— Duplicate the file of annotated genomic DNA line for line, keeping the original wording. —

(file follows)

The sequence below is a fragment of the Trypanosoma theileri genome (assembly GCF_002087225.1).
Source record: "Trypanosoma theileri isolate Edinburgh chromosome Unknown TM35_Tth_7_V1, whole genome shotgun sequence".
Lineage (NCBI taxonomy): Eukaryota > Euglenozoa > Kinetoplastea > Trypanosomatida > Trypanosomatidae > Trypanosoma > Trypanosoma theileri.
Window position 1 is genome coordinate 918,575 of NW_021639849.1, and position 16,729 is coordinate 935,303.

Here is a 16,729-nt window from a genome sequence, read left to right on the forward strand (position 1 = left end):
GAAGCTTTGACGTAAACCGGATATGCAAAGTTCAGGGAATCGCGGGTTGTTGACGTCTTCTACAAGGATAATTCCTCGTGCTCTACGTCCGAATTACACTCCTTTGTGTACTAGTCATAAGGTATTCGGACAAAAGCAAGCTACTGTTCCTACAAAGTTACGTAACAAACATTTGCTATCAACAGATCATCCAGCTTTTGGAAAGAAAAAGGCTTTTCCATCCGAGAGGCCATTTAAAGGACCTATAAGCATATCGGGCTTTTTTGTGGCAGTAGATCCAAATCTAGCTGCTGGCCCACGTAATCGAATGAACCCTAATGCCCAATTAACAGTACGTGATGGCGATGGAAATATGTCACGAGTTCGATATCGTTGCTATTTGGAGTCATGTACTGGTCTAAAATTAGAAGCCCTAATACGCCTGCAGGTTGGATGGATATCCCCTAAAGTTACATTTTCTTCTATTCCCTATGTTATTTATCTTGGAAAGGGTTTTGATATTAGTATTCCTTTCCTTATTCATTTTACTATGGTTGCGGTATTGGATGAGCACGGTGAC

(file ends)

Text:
The sequence below is a fragment of the Trypanosoma theileri genome (assembly GCF_002087225.1).
Source record: "Trypanosoma theileri isolate Edinburgh chromosome Unknown TM35_Tth_7_V1, whole genome shotgun sequence".
Lineage (NCBI taxonomy): Eukaryota > Euglenozoa > Kinetoplastea > Trypanosomatida > Trypanosomatidae > Trypanosoma > Trypanosoma theileri.
Window position 1 is genome coordinate 918,575 of NW_021639849.1, and position 16,729 is coordinate 935,303.

Here is a 16,729-nt window from a genome sequence, read left to right on the forward strand (position 1 = left end):
GAAGCTTTGACGTAAACCGGATATGCAAAGTTCAGGGAATCGCGGGTTGTTGACGTCTTCTACAAGGATAATTCCTCGTGCTCTACGTCCGAATTACACTCCTTTGTGTACTAGTCATAAGGTATTCGGACAAAAGCAAGCTACTGTTCCTACAAAGTTACGTAACAAACATTTGCTATCAACAGATCATCCAGCTTTTGGAAAGAAAAAGGCTTTTCCATCCGAGAGGCCATTTAAAGGACCTATAAGCATATCGGGCTTTTTTGTGGCAGTAGATCCAAATCTAGCTGCTGGCCCACGTAATCGAATGAACCCTAATGCCCAATTAACAGTACGTGATGGCGATGGAAATATGTCACGAGTTCGATATCGTTGCTATTTGGAGTCATGTACTGGTCTAAAATTAGAAGCCCTAATACGCCTGCAGGTTGGATGGATATCCCCTAAAGTTACATTTTCTTCTATTCCCTATGTTATTTATCTTGGAAAGGGTTTTGATATTAGTATTCCTTTCCTTATTCATTTTACTATGGTTGCGGTATTGGATGAGCACGGTGAC